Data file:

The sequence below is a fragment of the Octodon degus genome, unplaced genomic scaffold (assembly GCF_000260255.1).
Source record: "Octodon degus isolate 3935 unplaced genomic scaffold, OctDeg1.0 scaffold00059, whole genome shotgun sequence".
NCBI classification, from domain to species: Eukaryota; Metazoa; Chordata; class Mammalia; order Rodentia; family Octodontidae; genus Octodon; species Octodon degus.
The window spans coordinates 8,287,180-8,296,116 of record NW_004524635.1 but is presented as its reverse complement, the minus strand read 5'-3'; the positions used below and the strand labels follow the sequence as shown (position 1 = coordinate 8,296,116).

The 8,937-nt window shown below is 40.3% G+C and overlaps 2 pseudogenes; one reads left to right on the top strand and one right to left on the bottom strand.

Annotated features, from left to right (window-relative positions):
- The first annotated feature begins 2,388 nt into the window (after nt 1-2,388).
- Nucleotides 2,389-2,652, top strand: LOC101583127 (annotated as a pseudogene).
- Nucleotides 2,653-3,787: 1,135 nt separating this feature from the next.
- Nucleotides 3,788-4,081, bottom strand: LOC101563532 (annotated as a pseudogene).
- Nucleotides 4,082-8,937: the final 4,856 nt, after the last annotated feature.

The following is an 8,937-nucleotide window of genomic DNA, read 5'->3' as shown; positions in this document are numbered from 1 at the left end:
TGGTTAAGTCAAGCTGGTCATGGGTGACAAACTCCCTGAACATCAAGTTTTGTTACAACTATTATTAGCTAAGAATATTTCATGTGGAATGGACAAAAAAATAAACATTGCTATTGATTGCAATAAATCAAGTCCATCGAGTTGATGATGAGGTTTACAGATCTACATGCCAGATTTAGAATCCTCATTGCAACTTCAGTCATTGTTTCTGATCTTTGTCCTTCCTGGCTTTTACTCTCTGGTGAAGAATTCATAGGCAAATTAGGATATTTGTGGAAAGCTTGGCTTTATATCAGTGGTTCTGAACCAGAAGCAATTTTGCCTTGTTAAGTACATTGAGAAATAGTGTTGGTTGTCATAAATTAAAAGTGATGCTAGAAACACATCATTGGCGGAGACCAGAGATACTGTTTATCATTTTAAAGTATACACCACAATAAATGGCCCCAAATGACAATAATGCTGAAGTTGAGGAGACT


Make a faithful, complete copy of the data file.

The sequence below is a fragment of the Octodon degus genome, unplaced genomic scaffold (assembly GCF_000260255.1).
Source record: "Octodon degus isolate 3935 unplaced genomic scaffold, OctDeg1.0 scaffold00059, whole genome shotgun sequence".
NCBI classification, from domain to species: Eukaryota; Metazoa; Chordata; class Mammalia; order Rodentia; family Octodontidae; genus Octodon; species Octodon degus.
The window spans coordinates 8,287,180-8,296,116 of record NW_004524635.1 but is presented as its reverse complement, the minus strand read 5'-3'; the positions used below and the strand labels follow the sequence as shown (position 1 = coordinate 8,296,116).

The 8,937-nt window shown below is 40.3% G+C and overlaps 2 pseudogenes; one reads left to right on the top strand and one right to left on the bottom strand.

Annotated features, from left to right (window-relative positions):
- The first annotated feature begins 2,388 nt into the window (after nt 1-2,388).
- Nucleotides 2,389-2,652, top strand: LOC101583127 (annotated as a pseudogene).
- Nucleotides 2,653-3,787: 1,135 nt separating this feature from the next.
- Nucleotides 3,788-4,081, bottom strand: LOC101563532 (annotated as a pseudogene).
- Nucleotides 4,082-8,937: the final 4,856 nt, after the last annotated feature.

The following is an 8,937-nucleotide window of genomic DNA, read 5'->3' as shown; positions in this document are numbered from 1 at the left end:
TGGTTAAGTCAAGCTGGTCATGGGTGACAAACTCCCTGAACATCAAGTTTTGTTACAACTATTATTAGCTAAGAATATTTCATGTGGAATGGACAAAAAAATAAACATTGCTATTGATTGCAATAAATCAAGTCCATCGAGTTGATGATGAGGTTTACAGATCTACATGCCAGATTTAGAATCCTCATTGCAACTTCAGTCATTGTTTCTGATCTTTGTCCTTCCTGGCTTTTACTCTCTGGTGAAGAATTCATAGGCAAATTAGGATATTTGTGGAAAGCTTGGCTTTATATCAGTGGTTCTGAACCAGAAGCAATTTTGCCTTGTTAAGTACATTGAGAAATAGTGTTGGTTGTCATAAATTAAAAGTGATGCTAGAAACACATCATTGGCGGAGACCAGAGATACTGTTTATCATTTTAAAGTATACACCACAATAAATGGCCCCAAATGACAATAATGCTGAAGTTGAGGAGACT